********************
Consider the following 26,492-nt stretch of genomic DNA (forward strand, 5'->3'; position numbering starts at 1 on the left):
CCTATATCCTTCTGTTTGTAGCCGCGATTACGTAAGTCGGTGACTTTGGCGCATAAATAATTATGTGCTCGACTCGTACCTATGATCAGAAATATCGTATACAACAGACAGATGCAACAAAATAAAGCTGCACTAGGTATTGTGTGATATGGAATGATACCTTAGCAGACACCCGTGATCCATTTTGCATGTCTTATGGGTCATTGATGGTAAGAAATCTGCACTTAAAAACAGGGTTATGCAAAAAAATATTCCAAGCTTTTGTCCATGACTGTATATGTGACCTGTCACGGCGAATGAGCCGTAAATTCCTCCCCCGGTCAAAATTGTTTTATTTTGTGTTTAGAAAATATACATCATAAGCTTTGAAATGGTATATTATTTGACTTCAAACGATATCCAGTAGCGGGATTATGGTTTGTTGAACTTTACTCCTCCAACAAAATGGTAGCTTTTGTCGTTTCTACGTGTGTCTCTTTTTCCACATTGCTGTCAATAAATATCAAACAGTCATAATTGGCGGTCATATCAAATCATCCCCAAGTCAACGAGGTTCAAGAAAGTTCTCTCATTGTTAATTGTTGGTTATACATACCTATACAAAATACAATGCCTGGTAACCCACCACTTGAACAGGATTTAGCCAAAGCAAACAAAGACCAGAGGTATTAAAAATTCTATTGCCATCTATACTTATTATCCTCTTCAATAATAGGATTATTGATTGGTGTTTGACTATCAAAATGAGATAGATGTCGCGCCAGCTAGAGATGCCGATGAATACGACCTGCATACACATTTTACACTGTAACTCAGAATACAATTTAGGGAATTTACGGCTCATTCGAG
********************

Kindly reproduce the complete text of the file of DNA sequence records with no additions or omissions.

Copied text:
Consider the following 26,492-nt stretch of genomic DNA (forward strand, 5'->3'; position numbering starts at 1 on the left):
CCTATATCCTTCTGTTTGTAGCCGCGATTACGTAAGTCGGTGACTTTGGCGCATAAATAATTATGTGCTCGACTCGTACCTATGATCAGAAATATCGTATACAACAGACAGATGCAACAAAATAAAGCTGCACTAGGTATTGTGTGATATGGAATGATACCTTAGCAGACACCCGTGATCCATTTTGCATGTCTTATGGGTCATTGATGGTAAGAAATCTGCACTTAAAAACAGGGTTATGCAAAAAAATATTCCAAGCTTTTGTCCATGACTGTATATGTGACCTGTCACGGCGAATGAGCCGTAAATTCCTCCCCCGGTCAAAATTGTTTTATTTTGTGTTTAGAAAATATACATCATAAGCTTTGAAATGGTATATTATTTGACTTCAAACGATATCCAGTAGCGGGATTATGGTTTGTTGAACTTTACTCCTCCAACAAAATGGTAGCTTTTGTCGTTTCTACGTGTGTCTCTTTTTCCACATTGCTGTCAATAAATATCAAACAGTCATAATTGGCGGTCATATCAAATCATCCCCAAGTCAACGAGGTTCAAGAAAGTTCTCTCATTGTTAATTGTTGGTTATACATACCTATACAAAATACAATGCCTGGTAACCCACCACTTGAACAGGATTTAGCCAAAGCAAACAAAGACCAGAGGTATTAAAAATTCTATTGCCATCTATACTTATTATCCTCTTCAATAATAGGATTATTGATTGGTGTTTGACTATCAAAATGAGATAGATGTCGCGCCAGCTAGAGATGCCGATGAATACGACCTGCATACACATTTTACACTGTAACTCAGAATACAATTTAGGGAATTTACGGCTCATTCGAG